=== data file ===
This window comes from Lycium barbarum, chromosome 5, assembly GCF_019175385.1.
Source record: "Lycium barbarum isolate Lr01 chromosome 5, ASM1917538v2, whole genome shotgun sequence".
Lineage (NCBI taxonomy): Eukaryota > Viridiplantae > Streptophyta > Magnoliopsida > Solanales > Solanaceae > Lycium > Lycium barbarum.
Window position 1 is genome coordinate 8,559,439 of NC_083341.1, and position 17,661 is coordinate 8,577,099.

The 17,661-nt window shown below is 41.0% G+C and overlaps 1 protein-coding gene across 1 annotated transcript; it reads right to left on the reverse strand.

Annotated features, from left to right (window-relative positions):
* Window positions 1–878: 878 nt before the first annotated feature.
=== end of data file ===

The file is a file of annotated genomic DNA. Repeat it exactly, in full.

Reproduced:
This window comes from Lycium barbarum, chromosome 5, assembly GCF_019175385.1.
Source record: "Lycium barbarum isolate Lr01 chromosome 5, ASM1917538v2, whole genome shotgun sequence".
Lineage (NCBI taxonomy): Eukaryota > Viridiplantae > Streptophyta > Magnoliopsida > Solanales > Solanaceae > Lycium > Lycium barbarum.
Window position 1 is genome coordinate 8,559,439 of NC_083341.1, and position 17,661 is coordinate 8,577,099.

The 17,661-nt window shown below is 41.0% G+C and overlaps 1 protein-coding gene across 1 annotated transcript; it reads right to left on the reverse strand.

Annotated features, from left to right (window-relative positions):
* Window positions 1–878: 878 nt before the first annotated feature.